Colman Treacy

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The Right Honourable
Sir Colman Treacy
Lord Justice of Appeal
Assumed office
1 October 2012
Judge of the
High Court of Justice
In office
1 October 2002 – 1 October 2012
Personal details
Born Colman Maurice Treacy
(1949-07-28) 28 July 1949 (age 67)
Spouse(s) Jane Hooper
Alma mater Jesus College, Cambridge
Occupation Judge
Profession Barrister

Sir Colman Maurice Treacy, PC (born 28 July 1949) is a Lord Justice of Appeal. He is styled Lord Justice Treacy. Prior to this he was a barrister in Birmingham, where he is President of the Birmingham Law Society. He has presided over a number of criminal trials, including those of an Afghan warlord, Faryadi Sarwar Zardad, and two of the killers of Stephen Lawrence.

Early life[edit]

Treacy attended Stonyhurst College, a Jesuit independent boarding school in the Ribble Valley, Lancashire, and studied Classics on an Open Scholarship at Jesus College, Cambridge. He was called to the Bar at the Middle Temple in 1971, and appointed Queen's Counsel (QC) in 1990.


Treacy practised mainly in criminal law in the criminal courts of Birmingham.[1] In 2002, he prosecuted two suspected Islamic terrorists accused of plotting to cause terrorist explosions in the UK, before Mr Justice Hughes.[2] One of the accused, Moinul Abedin, was convicted and sentenced to twenty years, while the other was acquitted.[3]

He was appointed Assistant Recorder in 1988 and Recorder in 1991, a post he retained until his appointment to the High Court on 1 October 2002, whereupon he received the customary knighthood. From 2006 to 2010, he was the Presiding Judge of the Midland Circuit. He is now chairman of the Sentencing Council for England and Wales. On 1 October 2012, he was appointed a Lord Justice of Appeal,[4] and he was appointed to the Privy Council on 7 November 2012.[5]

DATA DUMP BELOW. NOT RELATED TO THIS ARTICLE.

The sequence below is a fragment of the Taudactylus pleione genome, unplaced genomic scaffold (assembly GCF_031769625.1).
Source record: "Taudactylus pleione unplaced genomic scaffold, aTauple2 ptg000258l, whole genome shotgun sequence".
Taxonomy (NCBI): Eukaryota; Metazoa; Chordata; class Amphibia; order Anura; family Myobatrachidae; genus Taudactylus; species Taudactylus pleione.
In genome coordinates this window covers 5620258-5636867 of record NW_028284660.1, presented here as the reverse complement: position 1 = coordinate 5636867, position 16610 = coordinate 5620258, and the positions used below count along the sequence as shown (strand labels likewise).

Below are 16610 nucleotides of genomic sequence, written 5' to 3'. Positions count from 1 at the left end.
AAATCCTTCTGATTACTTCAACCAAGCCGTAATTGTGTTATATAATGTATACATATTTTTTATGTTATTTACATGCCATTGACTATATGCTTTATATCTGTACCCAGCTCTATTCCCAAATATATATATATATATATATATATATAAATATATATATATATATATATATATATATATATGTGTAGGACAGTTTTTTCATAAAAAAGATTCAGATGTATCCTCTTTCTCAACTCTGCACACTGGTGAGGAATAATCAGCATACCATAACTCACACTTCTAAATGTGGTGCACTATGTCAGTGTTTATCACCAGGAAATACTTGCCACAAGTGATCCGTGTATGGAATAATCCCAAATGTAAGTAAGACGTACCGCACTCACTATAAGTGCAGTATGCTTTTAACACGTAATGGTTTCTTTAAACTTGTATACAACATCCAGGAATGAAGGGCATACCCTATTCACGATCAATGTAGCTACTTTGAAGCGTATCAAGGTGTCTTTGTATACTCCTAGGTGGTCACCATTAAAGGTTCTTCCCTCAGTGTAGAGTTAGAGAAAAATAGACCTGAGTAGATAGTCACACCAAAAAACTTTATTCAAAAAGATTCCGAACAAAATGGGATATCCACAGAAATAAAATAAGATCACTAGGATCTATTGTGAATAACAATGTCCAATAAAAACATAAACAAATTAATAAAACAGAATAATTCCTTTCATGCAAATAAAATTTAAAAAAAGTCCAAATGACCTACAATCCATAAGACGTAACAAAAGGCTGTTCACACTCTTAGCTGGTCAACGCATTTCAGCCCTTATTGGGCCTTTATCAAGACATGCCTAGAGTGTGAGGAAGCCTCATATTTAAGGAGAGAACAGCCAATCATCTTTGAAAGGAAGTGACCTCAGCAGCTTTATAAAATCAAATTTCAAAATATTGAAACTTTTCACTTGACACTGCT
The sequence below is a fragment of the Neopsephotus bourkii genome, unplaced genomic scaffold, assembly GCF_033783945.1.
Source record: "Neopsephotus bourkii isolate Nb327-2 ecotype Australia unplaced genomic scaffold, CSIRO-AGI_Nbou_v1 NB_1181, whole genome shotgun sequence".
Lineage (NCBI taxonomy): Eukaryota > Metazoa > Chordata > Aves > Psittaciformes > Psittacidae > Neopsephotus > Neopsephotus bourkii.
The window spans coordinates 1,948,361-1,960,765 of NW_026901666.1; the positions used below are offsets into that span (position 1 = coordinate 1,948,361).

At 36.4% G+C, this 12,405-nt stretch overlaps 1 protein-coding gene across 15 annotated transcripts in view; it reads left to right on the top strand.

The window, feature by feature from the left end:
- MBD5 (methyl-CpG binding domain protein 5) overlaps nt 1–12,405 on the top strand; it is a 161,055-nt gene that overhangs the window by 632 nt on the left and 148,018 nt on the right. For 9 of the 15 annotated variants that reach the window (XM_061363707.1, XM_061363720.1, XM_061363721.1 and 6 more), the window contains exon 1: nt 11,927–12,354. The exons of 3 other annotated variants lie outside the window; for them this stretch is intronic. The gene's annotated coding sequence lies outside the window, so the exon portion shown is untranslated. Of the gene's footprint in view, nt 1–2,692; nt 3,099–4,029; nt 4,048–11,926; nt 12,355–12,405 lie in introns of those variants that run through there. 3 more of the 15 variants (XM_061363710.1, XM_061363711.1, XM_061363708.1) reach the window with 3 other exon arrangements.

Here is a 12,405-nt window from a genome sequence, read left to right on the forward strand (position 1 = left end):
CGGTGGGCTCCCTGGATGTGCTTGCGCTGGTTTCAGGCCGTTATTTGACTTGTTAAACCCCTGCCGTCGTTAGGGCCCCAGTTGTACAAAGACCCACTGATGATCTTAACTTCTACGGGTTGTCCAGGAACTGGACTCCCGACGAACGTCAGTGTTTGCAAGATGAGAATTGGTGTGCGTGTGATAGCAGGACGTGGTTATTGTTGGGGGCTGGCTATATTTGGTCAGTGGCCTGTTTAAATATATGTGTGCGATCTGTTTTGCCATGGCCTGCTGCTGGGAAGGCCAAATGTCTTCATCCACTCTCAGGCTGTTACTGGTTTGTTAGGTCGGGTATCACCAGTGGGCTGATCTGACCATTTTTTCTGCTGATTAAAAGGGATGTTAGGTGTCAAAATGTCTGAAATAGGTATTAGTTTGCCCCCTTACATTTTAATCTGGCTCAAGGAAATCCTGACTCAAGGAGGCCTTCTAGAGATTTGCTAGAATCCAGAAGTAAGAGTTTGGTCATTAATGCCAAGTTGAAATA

High Court cases[edit]

Treacy has presided over a number of criminal trials. In 2005, he presided at the trial of Faryadi Sarwar Zardad, an Afghan warlord charged under the principle of universal jurisdiction with conspiracy to torture and conspiracy to take hostages during the 1990s in Afghanistan. He was sentenced to twenty years in prison and recommended to be deported.[6] On sentencing notorious Nottingham gang boss Colin Gunn to thirty-five years for conspiracy to murder the parents of a gangland rival, Gunn told Treacy to "die of AIDS".[7]

In 2010, he was the presiding judge at the first major English criminal trial in more than 400 years to be heard without a jury.[8][9] The decision by the Court of Appeal to allow the juryless trial came after the third attempt at a trial fell apart due to purported attempts at jury tampering.[10] The decision was criticised by Shami Chakrabarti, of Liberty.[10] The case related to the £1.7 million robbery of the Menzies World Cargo warehouse at Heathrow airport in February 2004, of which all four of the accused were convicted.[11] The trial reportedly cost £25,000,000.[12]